A-list director Ron Howard worked with the surviving Beatles to assemble this engaging documentary, which offers an inside look at Beatlemania, the three years when the best pop band in history toured the world. The messy title is a hint as to how compromised this film is: it's not a proper journalistic look at the band, but rather an approved portrait with the rough edges removed. But with its never-seen footage and lots of great music, it can't help but be hugely entertaining.
John Lennon, Paul McCartney, George Harrison and Ringo Starr spent years developing their sound before they hit the big time. And when they set off on their first tour in 1963, things immediately went crazy, with unprecedented displays of fan adoration. Fans couldn't get enough of these cheeky young guys from Liverpool, and their irreverent antics during interviews further endeared them to their audience. As they embarked on their first major tour of America, young journalist Larry Kane was sent to accompany them. Initially annoyed at this fluffy assignment, Kane was won over by their talent and the way they stood up to segregation laws in the South. But by 1966, they found that playing concerts in stadiums was simply too exhausting (they couldn't hear themselves above the screaming), so they abruptly stopped performing in public. The rest of their career took place in the studio.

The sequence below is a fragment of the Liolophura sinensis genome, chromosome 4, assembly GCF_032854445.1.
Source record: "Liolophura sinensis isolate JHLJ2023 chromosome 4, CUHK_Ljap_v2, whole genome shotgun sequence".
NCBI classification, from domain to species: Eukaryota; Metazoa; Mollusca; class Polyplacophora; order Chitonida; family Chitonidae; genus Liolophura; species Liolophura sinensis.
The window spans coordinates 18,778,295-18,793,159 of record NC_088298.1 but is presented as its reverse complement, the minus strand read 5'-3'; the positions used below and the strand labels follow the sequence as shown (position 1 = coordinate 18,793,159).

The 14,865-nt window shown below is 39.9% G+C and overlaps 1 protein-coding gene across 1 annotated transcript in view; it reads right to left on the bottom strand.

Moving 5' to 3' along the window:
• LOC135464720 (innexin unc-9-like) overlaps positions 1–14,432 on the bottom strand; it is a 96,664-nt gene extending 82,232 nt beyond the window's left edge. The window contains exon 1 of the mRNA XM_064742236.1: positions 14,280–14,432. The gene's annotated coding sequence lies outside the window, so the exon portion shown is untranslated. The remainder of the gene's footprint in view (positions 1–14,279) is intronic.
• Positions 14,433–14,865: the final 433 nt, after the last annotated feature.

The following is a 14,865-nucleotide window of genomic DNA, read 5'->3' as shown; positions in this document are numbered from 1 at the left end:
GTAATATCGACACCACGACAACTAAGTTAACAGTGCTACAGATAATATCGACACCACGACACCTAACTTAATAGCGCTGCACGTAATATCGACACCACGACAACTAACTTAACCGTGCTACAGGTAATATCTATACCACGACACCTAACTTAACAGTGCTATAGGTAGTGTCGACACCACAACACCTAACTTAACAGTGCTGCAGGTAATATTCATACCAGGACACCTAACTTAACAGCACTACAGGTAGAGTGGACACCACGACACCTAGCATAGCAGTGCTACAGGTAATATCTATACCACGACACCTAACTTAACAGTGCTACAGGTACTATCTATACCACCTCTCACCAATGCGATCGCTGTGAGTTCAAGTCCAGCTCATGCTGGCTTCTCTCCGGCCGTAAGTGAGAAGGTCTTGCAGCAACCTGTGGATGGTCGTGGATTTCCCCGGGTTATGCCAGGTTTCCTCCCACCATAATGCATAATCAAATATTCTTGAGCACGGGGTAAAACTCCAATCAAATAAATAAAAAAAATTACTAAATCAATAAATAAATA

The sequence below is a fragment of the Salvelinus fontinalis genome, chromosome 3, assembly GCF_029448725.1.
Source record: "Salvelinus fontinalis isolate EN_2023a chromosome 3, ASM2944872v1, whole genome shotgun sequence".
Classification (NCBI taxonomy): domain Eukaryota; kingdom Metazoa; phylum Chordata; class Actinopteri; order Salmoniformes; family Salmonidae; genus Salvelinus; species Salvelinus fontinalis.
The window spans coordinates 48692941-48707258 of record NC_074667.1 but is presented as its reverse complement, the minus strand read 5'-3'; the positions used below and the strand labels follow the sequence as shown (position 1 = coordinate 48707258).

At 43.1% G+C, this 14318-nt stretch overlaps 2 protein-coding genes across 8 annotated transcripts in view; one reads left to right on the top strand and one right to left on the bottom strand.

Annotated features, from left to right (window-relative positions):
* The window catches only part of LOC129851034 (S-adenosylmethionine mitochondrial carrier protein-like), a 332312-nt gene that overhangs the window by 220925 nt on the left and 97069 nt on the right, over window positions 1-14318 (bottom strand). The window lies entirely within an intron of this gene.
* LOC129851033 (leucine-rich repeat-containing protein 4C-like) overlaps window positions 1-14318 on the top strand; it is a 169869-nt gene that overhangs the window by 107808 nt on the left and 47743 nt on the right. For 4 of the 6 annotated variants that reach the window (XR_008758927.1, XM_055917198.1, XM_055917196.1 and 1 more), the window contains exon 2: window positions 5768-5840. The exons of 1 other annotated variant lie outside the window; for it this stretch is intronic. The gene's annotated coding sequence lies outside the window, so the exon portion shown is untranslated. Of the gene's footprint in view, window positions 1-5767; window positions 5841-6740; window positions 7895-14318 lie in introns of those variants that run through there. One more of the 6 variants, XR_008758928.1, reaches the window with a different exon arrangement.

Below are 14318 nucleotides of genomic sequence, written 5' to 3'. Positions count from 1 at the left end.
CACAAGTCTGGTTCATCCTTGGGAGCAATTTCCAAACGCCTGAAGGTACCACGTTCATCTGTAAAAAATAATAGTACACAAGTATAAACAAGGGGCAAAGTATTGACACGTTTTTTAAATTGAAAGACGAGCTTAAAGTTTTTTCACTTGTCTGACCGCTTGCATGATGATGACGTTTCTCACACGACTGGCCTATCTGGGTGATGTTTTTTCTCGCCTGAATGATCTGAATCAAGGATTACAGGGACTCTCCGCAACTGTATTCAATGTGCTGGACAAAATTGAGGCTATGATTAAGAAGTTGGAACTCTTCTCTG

All of this is recounted in a terrific range of home movies, archive footage, snapshots and interviews from the time, plus present-day recollections from Paul and Ringo. Added to this are interviews with celebrities who as children saw them perform, artists who worked with them and historians who examine their talent and impact. With access to this kind of material and a skilled editing team, Howard creates a film that's energetically gripping, offering a perspective on the Beatles that we may not have seen before.
Continue reading: The Beatles: Eight Days A Week - The Touring Years Review
In 1962 The Beatles were signed to a management deal with a local record shop owner called Brian Epstein after he heard the band playing at their local venue, The Cavern Club, this was the first step in a series of events that soon saw the four lads from Merseyside become the biggest phenomenon the world had ever seen.